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Utilities for working with hierarchical data structures.

Project description

* Summary

This is a collection of functions I find I've been writing over and over again.

Often times I'm working with hierarchical data structures and attempting
to apply transformations on them to yield a similar-but-different output
hierarchical data structures.

There are lots of ways to do this... these are just utilities for reference to
do so.

Input could be nested json, xml, etc and there are [[][various ways]] to get this into
a python dictionary.

This python dictionary however still retains the complexity of the original

This module provides some utility functions (in the spirit of =toolz= / =functoolz=)
that can be used to grok hierarchies.

* Hierarchy Path Concepts

Many of the functions receiver a /hierarchy path/ (=hp=).

Given the example data such as:

#+BEGIN_SRC python
teams = {"compile-day": "monday",
"compile-secret": "SECRET!",
"nhl": [{"team": "stars" , "players": 10, "pos": ["l", "r", "c"]},
{"team": "bruins" , "players": 30 },
{"team": "preds" , "players": 90 }],
"nba": [{"team": "mavs" , "players": -9, "details": [{"who": "bill", "pos": ["r", "c", "l"]},
{"who": "ted", "pos": ["d"]},
{"who": "fred"}]},
{"team": "bucks" , "players": 3 , "details": [{"who": "ken" , "pos": ["c"]}]}],}

Some /hierarchy paths/ could look like this:

#+BEGIN_SRC python

Or any of these:
#+BEGIN_SRC python

Notice the use of numbers and/or =*= in the Hierarchy Path that acts as a
index-of-list identifier or a globing.

This idea of a hierarchy path wouldn't work with dictionaries that had numeric
keys like =0= and/or dictionaries that have keys such 's =*=. This hasn't been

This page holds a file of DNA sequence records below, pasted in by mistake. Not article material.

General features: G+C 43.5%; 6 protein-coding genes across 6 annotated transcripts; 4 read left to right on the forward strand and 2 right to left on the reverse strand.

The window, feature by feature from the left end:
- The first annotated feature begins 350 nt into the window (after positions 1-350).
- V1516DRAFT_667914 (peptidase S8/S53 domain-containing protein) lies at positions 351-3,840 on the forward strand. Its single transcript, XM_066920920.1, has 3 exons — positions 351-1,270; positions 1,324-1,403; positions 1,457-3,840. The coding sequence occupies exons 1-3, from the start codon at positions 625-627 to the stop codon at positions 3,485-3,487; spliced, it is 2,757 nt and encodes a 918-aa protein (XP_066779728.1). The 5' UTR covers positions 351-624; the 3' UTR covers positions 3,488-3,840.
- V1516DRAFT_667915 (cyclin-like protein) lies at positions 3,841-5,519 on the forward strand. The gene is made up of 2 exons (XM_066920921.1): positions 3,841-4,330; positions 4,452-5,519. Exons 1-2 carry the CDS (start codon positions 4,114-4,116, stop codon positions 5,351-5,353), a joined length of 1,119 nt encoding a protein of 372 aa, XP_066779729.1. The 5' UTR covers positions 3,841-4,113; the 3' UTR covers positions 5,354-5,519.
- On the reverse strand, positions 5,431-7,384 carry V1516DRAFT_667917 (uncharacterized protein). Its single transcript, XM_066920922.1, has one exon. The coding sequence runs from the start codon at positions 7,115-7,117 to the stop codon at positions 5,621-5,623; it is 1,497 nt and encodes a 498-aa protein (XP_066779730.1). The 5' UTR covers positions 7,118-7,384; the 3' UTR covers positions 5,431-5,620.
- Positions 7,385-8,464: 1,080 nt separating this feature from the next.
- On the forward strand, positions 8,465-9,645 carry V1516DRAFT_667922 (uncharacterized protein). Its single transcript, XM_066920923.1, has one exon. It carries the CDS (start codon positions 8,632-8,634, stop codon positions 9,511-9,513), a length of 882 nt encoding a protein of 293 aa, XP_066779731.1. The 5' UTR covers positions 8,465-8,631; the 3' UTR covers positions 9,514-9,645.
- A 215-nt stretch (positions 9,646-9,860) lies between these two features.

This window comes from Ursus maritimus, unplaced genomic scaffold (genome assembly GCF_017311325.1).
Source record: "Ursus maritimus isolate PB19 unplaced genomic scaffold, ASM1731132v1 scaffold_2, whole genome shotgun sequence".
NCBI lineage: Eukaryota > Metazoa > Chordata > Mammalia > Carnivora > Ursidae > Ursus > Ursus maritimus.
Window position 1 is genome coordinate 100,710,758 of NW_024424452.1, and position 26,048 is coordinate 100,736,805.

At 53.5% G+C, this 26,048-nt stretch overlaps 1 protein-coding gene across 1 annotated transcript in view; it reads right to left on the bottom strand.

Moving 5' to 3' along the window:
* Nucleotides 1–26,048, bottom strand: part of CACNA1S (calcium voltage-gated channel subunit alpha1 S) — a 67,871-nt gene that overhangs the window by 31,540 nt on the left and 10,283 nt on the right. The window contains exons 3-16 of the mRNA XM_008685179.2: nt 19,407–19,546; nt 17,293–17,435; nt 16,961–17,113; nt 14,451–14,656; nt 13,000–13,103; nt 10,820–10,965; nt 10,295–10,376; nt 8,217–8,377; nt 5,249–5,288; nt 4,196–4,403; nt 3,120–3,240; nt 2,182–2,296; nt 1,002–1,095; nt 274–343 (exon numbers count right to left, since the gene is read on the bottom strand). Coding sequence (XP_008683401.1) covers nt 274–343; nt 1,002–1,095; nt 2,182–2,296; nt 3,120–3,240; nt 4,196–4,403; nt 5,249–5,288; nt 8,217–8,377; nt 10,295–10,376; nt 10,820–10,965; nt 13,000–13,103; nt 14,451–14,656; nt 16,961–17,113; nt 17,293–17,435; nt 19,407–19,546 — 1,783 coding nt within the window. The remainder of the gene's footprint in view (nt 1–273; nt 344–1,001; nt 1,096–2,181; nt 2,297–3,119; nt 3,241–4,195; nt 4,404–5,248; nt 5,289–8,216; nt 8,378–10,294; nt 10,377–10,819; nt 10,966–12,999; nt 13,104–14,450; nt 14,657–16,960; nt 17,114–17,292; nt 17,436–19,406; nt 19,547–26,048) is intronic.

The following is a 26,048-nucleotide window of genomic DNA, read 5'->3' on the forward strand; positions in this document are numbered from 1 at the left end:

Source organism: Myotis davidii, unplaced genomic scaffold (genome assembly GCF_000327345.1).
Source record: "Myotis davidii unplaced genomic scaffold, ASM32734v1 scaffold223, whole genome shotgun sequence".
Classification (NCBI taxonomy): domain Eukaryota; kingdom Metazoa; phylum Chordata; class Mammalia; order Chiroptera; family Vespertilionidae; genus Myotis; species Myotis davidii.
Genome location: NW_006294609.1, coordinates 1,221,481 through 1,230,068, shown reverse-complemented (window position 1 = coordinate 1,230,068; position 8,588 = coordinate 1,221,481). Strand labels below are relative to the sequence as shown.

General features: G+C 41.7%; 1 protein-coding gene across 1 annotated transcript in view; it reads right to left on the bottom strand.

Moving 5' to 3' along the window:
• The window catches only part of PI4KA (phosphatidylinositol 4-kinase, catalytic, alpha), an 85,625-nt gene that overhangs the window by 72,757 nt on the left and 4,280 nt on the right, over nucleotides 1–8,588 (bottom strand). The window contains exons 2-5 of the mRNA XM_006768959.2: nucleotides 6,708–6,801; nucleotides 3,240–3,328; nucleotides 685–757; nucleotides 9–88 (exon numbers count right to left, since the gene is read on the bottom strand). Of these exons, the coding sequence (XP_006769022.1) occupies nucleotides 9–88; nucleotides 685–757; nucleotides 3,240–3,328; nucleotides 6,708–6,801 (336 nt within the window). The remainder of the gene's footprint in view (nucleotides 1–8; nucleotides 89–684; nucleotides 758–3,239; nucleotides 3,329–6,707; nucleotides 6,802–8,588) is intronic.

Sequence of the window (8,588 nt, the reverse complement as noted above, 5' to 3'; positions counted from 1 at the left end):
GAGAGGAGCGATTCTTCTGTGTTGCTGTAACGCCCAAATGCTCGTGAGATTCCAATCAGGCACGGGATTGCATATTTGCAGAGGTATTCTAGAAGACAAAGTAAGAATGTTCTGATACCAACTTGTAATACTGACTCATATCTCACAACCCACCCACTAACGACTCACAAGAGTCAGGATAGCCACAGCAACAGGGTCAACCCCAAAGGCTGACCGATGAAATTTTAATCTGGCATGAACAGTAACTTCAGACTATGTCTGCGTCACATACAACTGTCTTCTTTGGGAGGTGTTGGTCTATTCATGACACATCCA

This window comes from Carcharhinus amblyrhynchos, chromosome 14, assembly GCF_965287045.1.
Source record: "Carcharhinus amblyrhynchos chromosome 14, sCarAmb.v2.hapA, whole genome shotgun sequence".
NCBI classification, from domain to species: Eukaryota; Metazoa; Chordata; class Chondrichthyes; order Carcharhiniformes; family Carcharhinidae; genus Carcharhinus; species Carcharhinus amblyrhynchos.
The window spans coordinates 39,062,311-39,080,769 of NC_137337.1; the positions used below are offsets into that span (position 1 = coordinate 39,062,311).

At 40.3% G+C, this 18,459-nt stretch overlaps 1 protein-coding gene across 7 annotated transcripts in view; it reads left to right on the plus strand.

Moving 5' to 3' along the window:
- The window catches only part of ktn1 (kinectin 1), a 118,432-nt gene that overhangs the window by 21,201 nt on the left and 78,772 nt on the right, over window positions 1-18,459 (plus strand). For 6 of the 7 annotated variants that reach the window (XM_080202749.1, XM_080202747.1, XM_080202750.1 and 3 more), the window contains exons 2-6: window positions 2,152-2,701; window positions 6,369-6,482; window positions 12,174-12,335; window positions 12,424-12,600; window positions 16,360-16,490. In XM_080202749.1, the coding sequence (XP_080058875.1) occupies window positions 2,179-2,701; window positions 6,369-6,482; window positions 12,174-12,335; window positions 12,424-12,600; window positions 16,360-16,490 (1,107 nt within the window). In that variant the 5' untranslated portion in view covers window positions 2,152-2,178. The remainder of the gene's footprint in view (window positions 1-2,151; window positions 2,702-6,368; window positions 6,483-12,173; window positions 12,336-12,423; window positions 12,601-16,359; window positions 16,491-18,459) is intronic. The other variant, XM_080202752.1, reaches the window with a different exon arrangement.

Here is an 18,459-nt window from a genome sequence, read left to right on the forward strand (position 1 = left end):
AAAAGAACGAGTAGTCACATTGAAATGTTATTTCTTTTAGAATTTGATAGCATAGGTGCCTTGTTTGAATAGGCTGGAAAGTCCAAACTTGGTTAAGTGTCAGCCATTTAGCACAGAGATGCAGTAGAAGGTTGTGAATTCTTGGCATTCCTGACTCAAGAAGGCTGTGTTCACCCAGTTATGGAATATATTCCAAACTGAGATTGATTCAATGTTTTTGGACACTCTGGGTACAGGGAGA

an issue for me, as most of my dictionaries are generated from xml, and these
keys wouldn't be [[][valid tags in xml]].

* Function listing and Samples
** =get_in_hp=

Like toolz's =get_in= but works with a Hierarchy Path:

#+BEGIN_SRC python
get_in_hp("/compile-day", teams)
# Output:

get_in_hp("/nba/*/details/*/who", teams)
# Output:
[['bill', 'ted', 'fred'], ['ken']]

get_in_hp('/nhl/0/players' , teams)
# Output:

get_in_hp('/nba/*/details/*/' , teams)
# Output:
[[{'pos': ['r', 'c', 'l'], 'who': 'bill'},
{'pos': ['d'], 'who': 'ted'},
{'who': 'fred'}],
[{'pos': ['c'], 'who': 'ken'}]]

get_in_hp('/nba/*/details/*/who' , teams)
# Output:
[['bill', 'ted', 'fred'], ['ken']]

** =flatten_recur=

Flattens recursive lists.

#+BEGIN_SRC python

flatten_recur([['bill', 'ted', 'fred'], ['ken']])
#=> ['bill', 'ted', 'fred', 'ken']

flatten_recur(get_in_hp("/nba/*/details/*/who", teams) )
#=> =['bill', 'ted', 'fred', 'ken']


** =assoc_in_hp=
Like toolz's =assoc_in= but works with a hierarchy path:

#+BEGIN_SRC python
# change team 0's name:
assoc_in_hp({"nhl":[{"team": "stars" , "players": 10},
{"team": "preds" , "players": 90}]},

# Output:
{'nhl': [{'team': 'STARS!', 'players': 10},
{'team': 'preds', 'players': 90}]}

# Change team 1's players count:
assoc_in_hp({"nhl":[{"team": "stars" , "players": 10},
{"team": "preds" , "players": 90}]},

# Output:
{'nhl': [{'players': 10, 'team': 'stars'},
{'players': 40, 'team': 'preds'}]}

# Should work with deeply nested lists too;
# Change the second position on the first team to "coach!"
assoc_in_hp({"nhl":[{"team": "stars" , "players": 10, "pos": ["l", "r", "c"]},
{"team": "preds" , "players": 90}]},

# Output:
{'nhl': [{'players': 10, 'pos': ['l', 'r', 'coach!'], 'team': 'stars'},
{'players': 90, 'team': 'preds'}]}

** =update_in_hp=
Similar to toolz's =update_in=.

Updates an input dictionaries value with the result of calling a function on
that value.

#+BEGIN_SRC python

my_fn = lambda x: x + 1

update_in_hp({"nhl":[{"team": "stars" , "players": 10},
{"team": "preds" , "players": 90}]},
my_fn, default=0)

{"nhl":[{"team": "stars" , "players": 11},